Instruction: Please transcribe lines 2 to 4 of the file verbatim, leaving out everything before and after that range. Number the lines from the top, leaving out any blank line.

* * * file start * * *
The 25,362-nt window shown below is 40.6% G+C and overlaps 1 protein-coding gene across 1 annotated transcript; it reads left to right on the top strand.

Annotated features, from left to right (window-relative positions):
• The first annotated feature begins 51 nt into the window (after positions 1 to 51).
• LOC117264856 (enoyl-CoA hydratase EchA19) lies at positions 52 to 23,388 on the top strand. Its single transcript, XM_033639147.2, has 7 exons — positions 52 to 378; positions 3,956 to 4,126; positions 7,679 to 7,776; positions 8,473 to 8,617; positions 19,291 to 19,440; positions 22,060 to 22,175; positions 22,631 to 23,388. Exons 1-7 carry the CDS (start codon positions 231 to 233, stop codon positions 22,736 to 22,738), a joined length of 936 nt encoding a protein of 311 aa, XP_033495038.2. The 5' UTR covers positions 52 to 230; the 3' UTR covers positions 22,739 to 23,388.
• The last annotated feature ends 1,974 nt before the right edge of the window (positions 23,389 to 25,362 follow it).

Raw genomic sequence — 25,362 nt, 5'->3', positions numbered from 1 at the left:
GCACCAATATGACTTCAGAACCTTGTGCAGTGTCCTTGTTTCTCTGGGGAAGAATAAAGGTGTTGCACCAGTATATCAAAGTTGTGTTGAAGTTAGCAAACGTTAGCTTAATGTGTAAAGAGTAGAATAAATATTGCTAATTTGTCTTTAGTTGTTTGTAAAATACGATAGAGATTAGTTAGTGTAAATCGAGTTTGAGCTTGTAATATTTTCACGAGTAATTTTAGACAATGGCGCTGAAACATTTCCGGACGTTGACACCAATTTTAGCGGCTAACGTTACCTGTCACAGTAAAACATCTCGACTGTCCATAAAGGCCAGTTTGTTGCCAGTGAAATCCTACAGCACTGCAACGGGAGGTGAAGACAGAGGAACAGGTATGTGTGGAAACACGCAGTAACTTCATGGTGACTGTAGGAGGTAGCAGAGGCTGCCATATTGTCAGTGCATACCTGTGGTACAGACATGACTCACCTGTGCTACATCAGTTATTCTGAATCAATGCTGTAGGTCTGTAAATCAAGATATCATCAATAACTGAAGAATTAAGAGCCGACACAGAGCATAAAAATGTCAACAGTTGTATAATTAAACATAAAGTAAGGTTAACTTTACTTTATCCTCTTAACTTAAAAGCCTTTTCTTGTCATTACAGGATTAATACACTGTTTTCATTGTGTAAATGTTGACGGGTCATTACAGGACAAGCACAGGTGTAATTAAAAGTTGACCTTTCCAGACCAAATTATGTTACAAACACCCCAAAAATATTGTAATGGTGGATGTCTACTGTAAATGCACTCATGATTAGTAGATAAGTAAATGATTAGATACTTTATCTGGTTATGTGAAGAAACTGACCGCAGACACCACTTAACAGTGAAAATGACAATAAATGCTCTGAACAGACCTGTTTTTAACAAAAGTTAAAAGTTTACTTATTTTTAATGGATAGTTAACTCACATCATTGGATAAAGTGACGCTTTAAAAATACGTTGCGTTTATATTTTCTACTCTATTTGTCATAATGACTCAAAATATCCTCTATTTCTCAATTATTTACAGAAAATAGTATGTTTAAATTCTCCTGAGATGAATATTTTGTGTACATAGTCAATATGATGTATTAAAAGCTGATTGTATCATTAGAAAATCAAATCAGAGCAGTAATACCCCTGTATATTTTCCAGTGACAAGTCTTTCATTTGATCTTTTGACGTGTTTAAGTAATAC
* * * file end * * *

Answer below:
Annotated features, from left to right (window-relative positions):
• The first annotated feature begins 51 nt into the window (after positions 1 to 51).
• LOC117264856 (enoyl-CoA hydratase EchA19) lies at positions 52 to 23,388 on the top strand. Its single transcript, XM_033639147.2, has 7 exons — positions 52 to 378; positions 3,956 to 4,126; positions 7,679 to 7,776; positions 8,473 to 8,617; positions 19,291 to 19,440; positions 22,060 to 22,175; positions 22,631 to 23,388. Exons 1-7 carry the CDS (start codon positions 231 to 233, stop codon positions 22,736 to 22,738), a joined length of 936 nt encoding a protein of 311 aa, XP_033495038.2. The 5' UTR covers positions 52 to 230; the 3' UTR covers positions 22,739 to 23,388.